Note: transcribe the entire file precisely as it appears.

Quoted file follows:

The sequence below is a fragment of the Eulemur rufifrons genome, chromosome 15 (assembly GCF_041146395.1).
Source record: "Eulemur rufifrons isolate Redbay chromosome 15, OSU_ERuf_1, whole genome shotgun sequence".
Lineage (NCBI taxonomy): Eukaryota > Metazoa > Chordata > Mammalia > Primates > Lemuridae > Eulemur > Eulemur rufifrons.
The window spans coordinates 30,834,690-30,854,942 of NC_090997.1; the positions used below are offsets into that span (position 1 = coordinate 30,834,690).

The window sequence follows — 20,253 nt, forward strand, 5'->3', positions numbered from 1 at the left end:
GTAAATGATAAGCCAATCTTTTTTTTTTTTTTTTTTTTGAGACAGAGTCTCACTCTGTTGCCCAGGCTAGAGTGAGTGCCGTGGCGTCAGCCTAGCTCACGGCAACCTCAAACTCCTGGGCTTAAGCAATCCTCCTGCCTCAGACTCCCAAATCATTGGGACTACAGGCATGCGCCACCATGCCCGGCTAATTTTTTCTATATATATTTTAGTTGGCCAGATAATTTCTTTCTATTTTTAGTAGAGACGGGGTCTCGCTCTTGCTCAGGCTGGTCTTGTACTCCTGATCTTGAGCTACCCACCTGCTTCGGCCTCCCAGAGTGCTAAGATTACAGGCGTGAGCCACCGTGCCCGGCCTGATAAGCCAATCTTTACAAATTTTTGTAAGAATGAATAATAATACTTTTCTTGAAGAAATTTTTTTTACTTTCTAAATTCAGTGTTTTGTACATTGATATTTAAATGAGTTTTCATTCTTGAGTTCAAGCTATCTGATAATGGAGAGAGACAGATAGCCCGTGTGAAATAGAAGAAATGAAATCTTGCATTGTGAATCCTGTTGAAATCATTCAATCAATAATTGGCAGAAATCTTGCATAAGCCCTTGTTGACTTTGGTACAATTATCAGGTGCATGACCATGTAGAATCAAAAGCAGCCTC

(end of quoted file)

The sequence below is a fragment of the Eulemur rufifrons genome, chromosome 15 (assembly GCF_041146395.1).
Source record: "Eulemur rufifrons isolate Redbay chromosome 15, OSU_ERuf_1, whole genome shotgun sequence".
Lineage (NCBI taxonomy): Eukaryota > Metazoa > Chordata > Mammalia > Primates > Lemuridae > Eulemur > Eulemur rufifrons.
The window spans coordinates 30,834,690-30,854,942 of NC_090997.1; the positions used below are offsets into that span (position 1 = coordinate 30,834,690).

The window sequence follows — 20,253 nt, forward strand, 5'->3', positions numbered from 1 at the left end:
GTAAATGATAAGCCAATCTTTTTTTTTTTTTTTTTTTTGAGACAGAGTCTCACTCTGTTGCCCAGGCTAGAGTGAGTGCCGTGGCGTCAGCCTAGCTCACGGCAACCTCAAACTCCTGGGCTTAAGCAATCCTCCTGCCTCAGACTCCCAAATCATTGGGACTACAGGCATGCGCCACCATGCCCGGCTAATTTTTTCTATATATATTTTAGTTGGCCAGATAATTTCTTTCTATTTTTAGTAGAGACGGGGTCTCGCTCTTGCTCAGGCTGGTCTTGTACTCCTGATCTTGAGCTACCCACCTGCTTCGGCCTCCCAGAGTGCTAAGATTACAGGCGTGAGCCACCGTGCCCGGCCTGATAAGCCAATCTTTACAAATTTTTGTAAGAATGAATAATAATACTTTTCTTGAAGAAATTTTTTTTACTTTCTAAATTCAGTGTTTTGTACATTGATATTTAAATGAGTTTTCATTCTTGAGTTCAAGCTATCTGATAATGGAGAGAGACAGATAGCCCGTGTGAAATAGAAGAAATGAAATCTTGCATTGTGAATCCTGTTGAAATCATTCAATCAATAATTGGCAGAAATCTTGCATAAGCCCTTGTTGACTTTGGTACAATTATCAGGTGCATGACCATGTAGAATCAAAAGCAGCCTC